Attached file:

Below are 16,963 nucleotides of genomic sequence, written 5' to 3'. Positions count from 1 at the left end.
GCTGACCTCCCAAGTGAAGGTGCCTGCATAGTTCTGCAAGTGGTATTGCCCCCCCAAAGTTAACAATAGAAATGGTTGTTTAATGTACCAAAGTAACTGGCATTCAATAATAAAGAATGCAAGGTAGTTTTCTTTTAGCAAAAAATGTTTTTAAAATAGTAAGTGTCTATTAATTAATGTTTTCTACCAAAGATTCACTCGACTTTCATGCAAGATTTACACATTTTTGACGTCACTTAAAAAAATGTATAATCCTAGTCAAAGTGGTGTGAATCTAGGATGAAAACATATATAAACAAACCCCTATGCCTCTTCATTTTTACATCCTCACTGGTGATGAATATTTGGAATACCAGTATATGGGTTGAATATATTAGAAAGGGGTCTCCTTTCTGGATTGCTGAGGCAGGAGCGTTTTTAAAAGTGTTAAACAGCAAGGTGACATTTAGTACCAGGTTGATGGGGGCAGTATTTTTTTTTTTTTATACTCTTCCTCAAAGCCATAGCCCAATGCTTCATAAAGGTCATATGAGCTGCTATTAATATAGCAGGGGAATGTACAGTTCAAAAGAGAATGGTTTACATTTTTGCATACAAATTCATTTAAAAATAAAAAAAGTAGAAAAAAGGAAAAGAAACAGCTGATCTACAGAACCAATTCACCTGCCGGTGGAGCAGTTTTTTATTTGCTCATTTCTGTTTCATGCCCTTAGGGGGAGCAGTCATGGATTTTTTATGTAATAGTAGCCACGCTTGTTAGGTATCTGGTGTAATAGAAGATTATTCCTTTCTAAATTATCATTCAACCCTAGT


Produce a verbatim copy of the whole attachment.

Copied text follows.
Below are 16,963 nucleotides of genomic sequence, written 5' to 3'. Positions count from 1 at the left end.
GCTGACCTCCCAAGTGAAGGTGCCTGCATAGTTCTGCAAGTGGTATTGCCCCCCCAAAGTTAACAATAGAAATGGTTGTTTAATGTACCAAAGTAACTGGCATTCAATAATAAAGAATGCAAGGTAGTTTTCTTTTAGCAAAAAATGTTTTTAAAATAGTAAGTGTCTATTAATTAATGTTTTCTACCAAAGATTCACTCGACTTTCATGCAAGATTTACACATTTTTGACGTCACTTAAAAAAATGTATAATCCTAGTCAAAGTGGTGTGAATCTAGGATGAAAACATATATAAACAAACCCCTATGCCTCTTCATTTTTACATCCTCACTGGTGATGAATATTTGGAATACCAGTATATGGGTTGAATATATTAGAAAGGGGTCTCCTTTCTGGATTGCTGAGGCAGGAGCGTTTTTAAAAGTGTTAAACAGCAAGGTGACATTTAGTACCAGGTTGATGGGGGCAGTATTTTTTTTTTTTTATACTCTTCCTCAAAGCCATAGCCCAATGCTTCATAAAGGTCATATGAGCTGCTATTAATATAGCAGGGGAATGTACAGTTCAAAAGAGAATGGTTTACATTTTTGCATACAAATTCATTTAAAAATAAAAAAAGTAGAAAAAAGGAAAAGAAACAGCTGATCTACAGAACCAATTCACCTGCCGGTGGAGCAGTTTTTTATTTGCTCATTTCTGTTTCATGCCCTTAGGGGGAGCAGTCATGGATTTTTTATGTAATAGTAGCCACGCTTGTTAGGTATCTGGTGTAATAGAAGATTATTCCTTTCTAAATTATCATTCAACCCTAGT